9th – 13th May 2017
18km north of Oodnadatta we turned off towards Hamilton Station and Dalhousie Springs.
Yesterday I glibly described what a gibber plain is … today we learned a lot more about them, a LOT more! Corrugations reigned supreme until about half way to Hamilton where we met the graders – wow! It felt like a freeway from there until Hamilton and the Dalhousie turnoff where we left the Oodnadatta Track – this is now the Old Ghan Heritage Track. I can assure you there’s not been a grader down this road for quite some time! If it was not rocky gibber plain to drive on it was up and down over red sand dunes with soft sandy patches. We were 2.5 hours on the 75km track from the Hamilton turnoff, much of it travelling at around 20km/hr. It sure made the drive interesting.
Hamilton Station homestead is at the turnoff and we saw some of their Hereford cattle along the roadside, all looking particularly healthy and chubby despite it being hard to see what they were eating – it looked like dry, spindly grasses to me, but obviously OK for them.
We stopped at Pedirka Siding ruins where the fettlers who looked after the Ghan railway line were housed in the middle of absolutely nowhere on a gibber plain – goodness knows how they survived it! Kudos to them!
A real challenge occurred soon after that at the Stephenson Creek crossing, a dry watercourse of about 100 metres of soft, deep sand. Both Jabirus crossed it without a worry, drivers and passengers holding their breath, particularly as there was evidence of where others hadn’t been so blessed (or skilled!).
The road took us on into Witjira National Park and to Dalhousie Station ruins which were abandoned in the 1920’s. Dalhousie Station was a cattle station and was located here because of the many springs in the area providing a very necessary water source, average rainfall being only 150 mm per year, with an evaporation rate of 4000 mm per year! This was the most northerly station in South Australia. There are several ruined buildings and the old stock yards remaining. The mound springs are here too but have been overgrown. It is quite picturesque with the date palms in the background. Easy to say as I return to my air conditioned vehicle.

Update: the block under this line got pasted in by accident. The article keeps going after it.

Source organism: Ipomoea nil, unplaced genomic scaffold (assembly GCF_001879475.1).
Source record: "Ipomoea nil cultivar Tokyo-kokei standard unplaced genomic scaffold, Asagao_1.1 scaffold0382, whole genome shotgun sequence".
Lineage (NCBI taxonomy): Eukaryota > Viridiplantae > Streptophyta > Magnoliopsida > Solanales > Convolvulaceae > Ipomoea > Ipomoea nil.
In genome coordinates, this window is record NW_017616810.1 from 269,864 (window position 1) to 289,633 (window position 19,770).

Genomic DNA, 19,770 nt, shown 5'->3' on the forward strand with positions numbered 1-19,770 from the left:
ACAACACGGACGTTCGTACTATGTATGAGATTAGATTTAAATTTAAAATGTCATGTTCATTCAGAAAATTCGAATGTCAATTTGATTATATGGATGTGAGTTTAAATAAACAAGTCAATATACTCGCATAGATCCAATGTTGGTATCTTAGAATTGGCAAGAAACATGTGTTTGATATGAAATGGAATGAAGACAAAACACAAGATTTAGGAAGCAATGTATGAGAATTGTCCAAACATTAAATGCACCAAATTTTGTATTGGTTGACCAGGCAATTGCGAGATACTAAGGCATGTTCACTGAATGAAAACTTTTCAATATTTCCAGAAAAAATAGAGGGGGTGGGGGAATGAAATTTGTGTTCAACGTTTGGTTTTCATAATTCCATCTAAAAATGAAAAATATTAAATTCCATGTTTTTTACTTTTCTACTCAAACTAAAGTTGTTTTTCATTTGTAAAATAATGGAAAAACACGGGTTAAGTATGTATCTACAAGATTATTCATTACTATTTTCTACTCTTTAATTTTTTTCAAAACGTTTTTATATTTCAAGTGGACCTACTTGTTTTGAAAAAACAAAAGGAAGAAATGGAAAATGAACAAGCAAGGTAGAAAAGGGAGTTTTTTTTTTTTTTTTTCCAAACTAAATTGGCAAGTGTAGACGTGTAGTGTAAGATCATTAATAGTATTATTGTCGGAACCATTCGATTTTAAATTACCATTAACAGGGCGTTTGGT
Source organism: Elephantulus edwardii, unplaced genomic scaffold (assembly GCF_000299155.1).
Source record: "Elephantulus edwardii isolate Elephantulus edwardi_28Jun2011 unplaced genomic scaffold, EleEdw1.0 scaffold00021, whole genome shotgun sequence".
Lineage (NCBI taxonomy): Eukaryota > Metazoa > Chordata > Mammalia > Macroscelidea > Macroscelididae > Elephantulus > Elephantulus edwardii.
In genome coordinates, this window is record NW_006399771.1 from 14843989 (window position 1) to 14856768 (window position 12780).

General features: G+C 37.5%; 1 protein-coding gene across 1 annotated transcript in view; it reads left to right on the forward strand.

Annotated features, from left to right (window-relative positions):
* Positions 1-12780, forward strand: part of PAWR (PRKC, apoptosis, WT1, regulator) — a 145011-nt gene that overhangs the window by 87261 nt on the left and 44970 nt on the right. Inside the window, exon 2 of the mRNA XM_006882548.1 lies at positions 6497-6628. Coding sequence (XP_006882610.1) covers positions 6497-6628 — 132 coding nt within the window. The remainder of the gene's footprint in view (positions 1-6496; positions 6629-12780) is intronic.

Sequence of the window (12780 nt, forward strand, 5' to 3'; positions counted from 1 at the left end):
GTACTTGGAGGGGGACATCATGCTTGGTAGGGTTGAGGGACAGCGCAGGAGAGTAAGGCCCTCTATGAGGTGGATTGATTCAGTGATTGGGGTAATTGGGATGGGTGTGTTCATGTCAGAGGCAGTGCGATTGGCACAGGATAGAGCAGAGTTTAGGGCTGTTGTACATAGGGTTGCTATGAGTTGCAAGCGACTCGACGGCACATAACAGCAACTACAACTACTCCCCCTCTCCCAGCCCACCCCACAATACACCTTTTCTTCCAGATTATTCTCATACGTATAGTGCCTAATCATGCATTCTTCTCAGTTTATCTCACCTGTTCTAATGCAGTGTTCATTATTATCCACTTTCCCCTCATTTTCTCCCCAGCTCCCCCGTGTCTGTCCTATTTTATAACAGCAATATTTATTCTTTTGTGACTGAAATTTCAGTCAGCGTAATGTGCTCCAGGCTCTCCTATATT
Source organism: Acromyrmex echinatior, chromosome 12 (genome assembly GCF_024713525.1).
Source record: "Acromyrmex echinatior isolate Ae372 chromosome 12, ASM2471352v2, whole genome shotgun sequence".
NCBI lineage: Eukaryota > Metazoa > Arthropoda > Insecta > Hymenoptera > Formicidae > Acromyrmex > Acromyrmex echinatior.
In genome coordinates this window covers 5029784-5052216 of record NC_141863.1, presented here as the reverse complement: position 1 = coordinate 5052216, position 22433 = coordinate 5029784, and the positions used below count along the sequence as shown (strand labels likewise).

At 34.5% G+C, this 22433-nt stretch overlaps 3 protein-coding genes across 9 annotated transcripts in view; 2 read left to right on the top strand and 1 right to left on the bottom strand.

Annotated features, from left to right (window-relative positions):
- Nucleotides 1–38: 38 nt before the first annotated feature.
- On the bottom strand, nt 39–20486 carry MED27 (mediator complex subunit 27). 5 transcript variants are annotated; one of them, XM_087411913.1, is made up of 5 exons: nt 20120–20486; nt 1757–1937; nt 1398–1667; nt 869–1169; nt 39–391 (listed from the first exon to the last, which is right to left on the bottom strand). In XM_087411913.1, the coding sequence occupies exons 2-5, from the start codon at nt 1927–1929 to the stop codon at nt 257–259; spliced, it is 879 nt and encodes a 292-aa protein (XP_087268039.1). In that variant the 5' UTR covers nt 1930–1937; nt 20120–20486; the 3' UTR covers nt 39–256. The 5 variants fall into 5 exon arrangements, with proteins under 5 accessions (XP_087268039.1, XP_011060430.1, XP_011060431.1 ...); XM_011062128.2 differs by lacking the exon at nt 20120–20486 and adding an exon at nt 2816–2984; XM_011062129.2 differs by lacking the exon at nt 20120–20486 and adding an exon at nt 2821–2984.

Not far from the homestead is the main spring where we camped for the evening. The campsite is large, treed, with good cold showers and toilets. There were half a dozen other campers here going in various directions – the Simpson Desert Track ends here.
The main spring here is pretty amazing – about 150 metres long, 50m wide, very deep, tree – and grass-lined and a constant 37C. Fantastic! We all enjoyed a long soak in the spring before spending a delightful evening under the stars solving the problems of the world.
Why rush away from a lovely spot like this? The morning was spent cleaning up the vehicles, tightening loose screws, washing clothes and going for another swim.
After lunch we moved off to 3 o’clock campsite, 12 very rocky, washed out, slow kilometres down the track. This endlessly large camping area, with us as the only campers, is on gibber plain in the bend of a dry watercourse, with a covered picnic table and a large tank of potable water. A couple of days of having plenty of water has been a treat.
It’s a full moon tonight, the light on the shiny gibbers and the stark beauty of this lonely campsite is stunning. A dingo visited us here; we’ve been surprised by the lack of wildlife seen out here – no camels even.